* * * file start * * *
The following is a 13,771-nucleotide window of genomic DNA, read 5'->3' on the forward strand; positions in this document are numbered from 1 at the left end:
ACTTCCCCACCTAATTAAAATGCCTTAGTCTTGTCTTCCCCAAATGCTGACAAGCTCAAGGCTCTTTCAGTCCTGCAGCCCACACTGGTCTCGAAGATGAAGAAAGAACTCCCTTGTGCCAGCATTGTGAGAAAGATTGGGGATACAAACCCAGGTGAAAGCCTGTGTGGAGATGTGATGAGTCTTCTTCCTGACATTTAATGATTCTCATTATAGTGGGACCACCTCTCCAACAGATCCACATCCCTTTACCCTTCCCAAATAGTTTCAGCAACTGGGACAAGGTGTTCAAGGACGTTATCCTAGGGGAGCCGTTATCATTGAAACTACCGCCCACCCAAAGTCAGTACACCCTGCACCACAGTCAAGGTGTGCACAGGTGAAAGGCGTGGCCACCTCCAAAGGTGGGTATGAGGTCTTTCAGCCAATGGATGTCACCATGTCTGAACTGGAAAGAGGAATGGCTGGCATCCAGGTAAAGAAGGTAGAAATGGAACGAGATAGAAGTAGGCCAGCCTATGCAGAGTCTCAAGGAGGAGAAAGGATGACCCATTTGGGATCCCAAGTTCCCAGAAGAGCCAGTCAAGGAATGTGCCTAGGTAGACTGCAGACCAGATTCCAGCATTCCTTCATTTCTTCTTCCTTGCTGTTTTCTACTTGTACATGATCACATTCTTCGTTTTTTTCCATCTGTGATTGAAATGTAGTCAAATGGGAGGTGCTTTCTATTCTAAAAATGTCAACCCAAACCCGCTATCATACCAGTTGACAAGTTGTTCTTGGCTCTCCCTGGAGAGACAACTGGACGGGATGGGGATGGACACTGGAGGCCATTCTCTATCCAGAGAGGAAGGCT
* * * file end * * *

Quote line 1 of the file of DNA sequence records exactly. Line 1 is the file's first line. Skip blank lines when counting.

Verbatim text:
The following is a 13,771-nucleotide window of genomic DNA, read 5'->3' on the forward strand; positions in this document are numbered from 1 at the left end: